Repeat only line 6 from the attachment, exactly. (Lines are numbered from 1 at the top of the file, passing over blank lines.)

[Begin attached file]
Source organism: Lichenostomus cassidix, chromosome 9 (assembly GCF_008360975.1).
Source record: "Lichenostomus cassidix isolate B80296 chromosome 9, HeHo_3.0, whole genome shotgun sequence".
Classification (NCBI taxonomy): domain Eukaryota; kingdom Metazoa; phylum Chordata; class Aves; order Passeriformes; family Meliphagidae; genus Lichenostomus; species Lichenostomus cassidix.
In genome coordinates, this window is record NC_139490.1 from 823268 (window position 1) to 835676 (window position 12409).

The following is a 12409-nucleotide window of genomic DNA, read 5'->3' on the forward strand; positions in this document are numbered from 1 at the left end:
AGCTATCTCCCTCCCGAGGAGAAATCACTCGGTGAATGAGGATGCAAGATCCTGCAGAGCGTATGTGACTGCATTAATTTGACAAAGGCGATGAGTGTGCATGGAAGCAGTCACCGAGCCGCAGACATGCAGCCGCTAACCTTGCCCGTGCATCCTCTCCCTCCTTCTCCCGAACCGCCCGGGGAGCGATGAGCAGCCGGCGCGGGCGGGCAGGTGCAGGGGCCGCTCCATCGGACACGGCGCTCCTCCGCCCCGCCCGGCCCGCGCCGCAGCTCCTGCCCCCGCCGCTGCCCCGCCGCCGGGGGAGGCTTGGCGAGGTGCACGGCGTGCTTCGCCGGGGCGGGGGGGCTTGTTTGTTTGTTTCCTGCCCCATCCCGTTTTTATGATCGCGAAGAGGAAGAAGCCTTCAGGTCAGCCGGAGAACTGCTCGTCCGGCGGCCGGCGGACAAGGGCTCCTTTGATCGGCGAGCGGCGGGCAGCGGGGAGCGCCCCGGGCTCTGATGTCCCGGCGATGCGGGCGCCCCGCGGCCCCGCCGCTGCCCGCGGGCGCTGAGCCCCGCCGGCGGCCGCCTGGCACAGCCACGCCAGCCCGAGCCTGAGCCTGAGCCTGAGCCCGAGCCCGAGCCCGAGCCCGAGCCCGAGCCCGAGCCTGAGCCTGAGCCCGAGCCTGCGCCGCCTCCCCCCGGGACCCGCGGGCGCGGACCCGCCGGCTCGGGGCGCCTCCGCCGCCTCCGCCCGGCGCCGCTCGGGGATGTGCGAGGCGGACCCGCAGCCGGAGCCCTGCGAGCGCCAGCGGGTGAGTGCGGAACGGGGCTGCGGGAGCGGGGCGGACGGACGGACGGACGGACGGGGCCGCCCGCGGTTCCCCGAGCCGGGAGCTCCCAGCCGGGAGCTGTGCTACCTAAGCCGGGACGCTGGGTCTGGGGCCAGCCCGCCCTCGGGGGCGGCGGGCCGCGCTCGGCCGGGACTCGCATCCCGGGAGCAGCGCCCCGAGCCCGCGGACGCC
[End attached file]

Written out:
AGCTATCTCCCTCCCGAGGAGAAATCACTCGGTGAATGAGGATGCAAGATCCTGCAGAGCGTATGTGACTGCATTAATTTGACAAAGGCGATGAGTGTGCATGGAAGCAGTCACCGAGCCGCAGACATGCAGCCGCTAACCTTGCCCGTGCATCCTCTCCCTCCTTCTCCCGAACCGCCCGGGGAGCGATGAGCAGCCGGCGCGGGCGGGCAGGTGCAGGGGCCGCTCCATCGGACACGGCGCTCCTCCGCCCCGCCCGGCCCGCGCCGCAGCTCCTGCCCCCGCCGCTGCCCCGCCGCCGGGGGAGGCTTGGCGAGGTGCACGGCGTGCTTCGCCGGGGCGGGGGGGCTTGTTTGTTTGTTTCCTGCCCCATCCCGTTTTTATGATCGCGAAGAGGAAGAAGCCTTCAGGTCAGCCGGAGAACTGCTCGTCCGGCGGCCGGCGGACAAGGGCTCCTTTGATCGGCGAGCGGCGGGCAGCGGGGAGCGCCCCGGGCTCTGATGTCCCGGCGATGCGGGCGCCCCGCGGCCCCGCCGCTGCCCGCGGGCGCTGAGCCCCGCCGGCGGCCGCCTGGCACAGCCACGCCAGCCCGAGCCTGAGCCTGAGCCTGAGCCCGAGCCCGAGCCCGAGCCCGAGCCCGAGCCCGAGCCTGAGCCTGAGCCCGAGCCTGCGCCGCCTCCCCCCGGGACCCGCGGGCGCGGACCCGCCGGCTCGGGGCGCCTCCGCCGCCTCCGCCCGGCGCCGCTCGGGGATGTGCGAGGCGGACCCGCAGCCGGAGCCCTGCGAGCGCCAGCGGGTGAGTGCGGAACGGGGCTGCGGGAGCGGGGCGGACGGACGGACGGACGGACGGGGCCGCCCGCGGTTCCCCGAGCCGGGAGCTCCCAGCCGGGAGCTGTGCTACCTAAGCCGGGACGCTGGGTCTGGGGCCAGCCCGCCCTCGGGGGCGGCGGGCCGCGCTCGGCCGGGACTCGCATCCCGGGAGCAGCGCCCCGAGCCCGCGGACGCC